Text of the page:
Banks behind Synch payments app looking at ways to avoid Central Bank authorisation process

Synch is backed by AIB, Bank of Ireland and Permanent TSB and was being designed as a mobile payments app to rival Revolut

The banks behind the Synch mobile payments app, which is designed to rival Revolut, have said they are “exploring alternative” options or business models to bring the project to market in order to avoid having to go through Central Bank of Ireland authorisation.

Synch, whose shareholders are AIB, Bank of Ireland and Permanent TSB, said in July that it had been informed by the Central Bank that its existing business plan required authorisation as an account information service provider (AISP) and as a payment initiation service provider (PISP).

It is believed that the decision to explore different options was due to the onerous process that would be involved in securing Central Bank authorisation.

“Despite this fundamental change to the original business operating model, the directors consider the use of the going-concern basis of accounting in the preparation of the financial statements as being appropriate,” Synch said in its latest annual financial statements, filed with the Companies Registration Office on Tuesday.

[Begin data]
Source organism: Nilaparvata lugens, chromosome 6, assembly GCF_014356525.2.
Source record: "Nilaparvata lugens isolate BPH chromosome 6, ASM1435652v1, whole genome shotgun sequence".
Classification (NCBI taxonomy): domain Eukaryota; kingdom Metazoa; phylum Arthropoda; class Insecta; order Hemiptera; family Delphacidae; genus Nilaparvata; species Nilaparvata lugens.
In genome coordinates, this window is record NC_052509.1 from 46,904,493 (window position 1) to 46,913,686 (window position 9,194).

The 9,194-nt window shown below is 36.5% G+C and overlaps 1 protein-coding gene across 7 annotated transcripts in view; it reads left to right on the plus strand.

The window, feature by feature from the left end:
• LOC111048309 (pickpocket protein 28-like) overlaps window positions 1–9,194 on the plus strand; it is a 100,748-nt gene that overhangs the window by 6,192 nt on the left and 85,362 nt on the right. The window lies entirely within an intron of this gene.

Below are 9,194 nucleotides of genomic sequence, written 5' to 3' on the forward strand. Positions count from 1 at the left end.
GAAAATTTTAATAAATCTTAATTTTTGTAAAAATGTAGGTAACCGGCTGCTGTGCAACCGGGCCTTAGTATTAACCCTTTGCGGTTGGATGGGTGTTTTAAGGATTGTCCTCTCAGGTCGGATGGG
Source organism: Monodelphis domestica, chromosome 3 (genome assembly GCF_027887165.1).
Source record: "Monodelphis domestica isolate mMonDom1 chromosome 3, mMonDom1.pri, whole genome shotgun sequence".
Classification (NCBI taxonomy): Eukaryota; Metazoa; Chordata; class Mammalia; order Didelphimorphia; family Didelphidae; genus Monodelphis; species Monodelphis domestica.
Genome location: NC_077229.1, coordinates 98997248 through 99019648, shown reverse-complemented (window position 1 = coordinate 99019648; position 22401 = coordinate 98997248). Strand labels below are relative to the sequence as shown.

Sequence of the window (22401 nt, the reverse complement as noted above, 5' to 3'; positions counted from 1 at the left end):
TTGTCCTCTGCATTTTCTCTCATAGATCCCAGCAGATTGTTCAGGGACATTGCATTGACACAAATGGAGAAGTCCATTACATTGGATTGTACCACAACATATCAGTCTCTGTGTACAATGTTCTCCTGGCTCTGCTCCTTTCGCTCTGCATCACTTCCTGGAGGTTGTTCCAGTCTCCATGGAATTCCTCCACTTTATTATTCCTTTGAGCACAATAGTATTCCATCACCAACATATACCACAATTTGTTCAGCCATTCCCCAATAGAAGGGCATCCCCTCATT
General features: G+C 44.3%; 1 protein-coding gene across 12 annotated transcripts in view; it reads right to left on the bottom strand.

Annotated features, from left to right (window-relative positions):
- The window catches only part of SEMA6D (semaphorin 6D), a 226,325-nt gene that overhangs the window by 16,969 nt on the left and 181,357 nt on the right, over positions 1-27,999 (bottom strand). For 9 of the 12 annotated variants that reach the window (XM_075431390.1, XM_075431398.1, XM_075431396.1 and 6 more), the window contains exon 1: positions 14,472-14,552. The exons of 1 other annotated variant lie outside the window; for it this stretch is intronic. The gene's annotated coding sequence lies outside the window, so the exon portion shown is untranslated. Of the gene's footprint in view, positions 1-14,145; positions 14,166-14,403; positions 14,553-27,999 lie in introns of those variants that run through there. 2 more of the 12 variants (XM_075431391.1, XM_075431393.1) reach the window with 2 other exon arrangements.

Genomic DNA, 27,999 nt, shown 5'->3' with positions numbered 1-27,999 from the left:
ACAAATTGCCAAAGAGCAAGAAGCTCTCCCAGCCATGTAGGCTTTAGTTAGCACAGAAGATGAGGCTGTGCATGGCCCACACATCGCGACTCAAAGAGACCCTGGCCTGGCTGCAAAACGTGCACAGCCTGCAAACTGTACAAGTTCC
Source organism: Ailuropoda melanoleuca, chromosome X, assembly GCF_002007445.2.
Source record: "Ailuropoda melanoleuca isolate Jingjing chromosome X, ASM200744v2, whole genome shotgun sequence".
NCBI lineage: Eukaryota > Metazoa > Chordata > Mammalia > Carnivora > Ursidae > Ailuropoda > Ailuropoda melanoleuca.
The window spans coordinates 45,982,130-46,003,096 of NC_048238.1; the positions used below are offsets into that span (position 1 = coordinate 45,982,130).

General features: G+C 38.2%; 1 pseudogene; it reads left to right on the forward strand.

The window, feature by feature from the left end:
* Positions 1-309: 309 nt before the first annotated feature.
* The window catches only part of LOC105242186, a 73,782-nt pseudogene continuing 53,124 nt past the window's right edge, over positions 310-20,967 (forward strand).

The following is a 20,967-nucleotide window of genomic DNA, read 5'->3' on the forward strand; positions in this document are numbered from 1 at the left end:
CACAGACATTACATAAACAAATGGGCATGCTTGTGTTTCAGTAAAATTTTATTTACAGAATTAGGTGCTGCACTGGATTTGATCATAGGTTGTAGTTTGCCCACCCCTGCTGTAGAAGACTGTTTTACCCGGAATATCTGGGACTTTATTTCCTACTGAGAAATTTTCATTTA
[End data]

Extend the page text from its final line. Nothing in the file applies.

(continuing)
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“The company continues to be reliant on funding from shareholders. The board is considering a number of options and has received letters of comfort from all three shareholders that they will continue to fund the company and it will be in a position to continue to meet its obligations as they fall due for the period of at least 12 months from signing the financial statements.”

Synch said that its board is currently considering the potential effects that any change will have on its current contractual arrangements and obligations, “particularly one major supplier of services, the financial impacts of which cannot be estimated given the current level of uncertainty”.

The “major supplier” is understood to refer to European paytech group Nexi, based in Milan, which was confirmed last year as the platform and service provider to help bring the Synch app to Irish customers and merchants.

It first emerged in January 2021 that the country’s main banks were planning to set up an instantaneous money-transfer mobile app. The move underscored at the time how Irish lenders were behind the curve in having the technology in place to join the Single European Payments Area (Sepa) instant payment system.

Sources had said last summer, after the Competition and Consumer Protection Commission (CCPC) approved the project, that the app was set for launch as early as the fourth quarter of last year. However, the project has been subject to drift since then, before it emerged that the Central Bank required it to be authorised.

Joe Brennan

Joe Brennan

Joe Brennan is Markets Correspondent of The Irish Times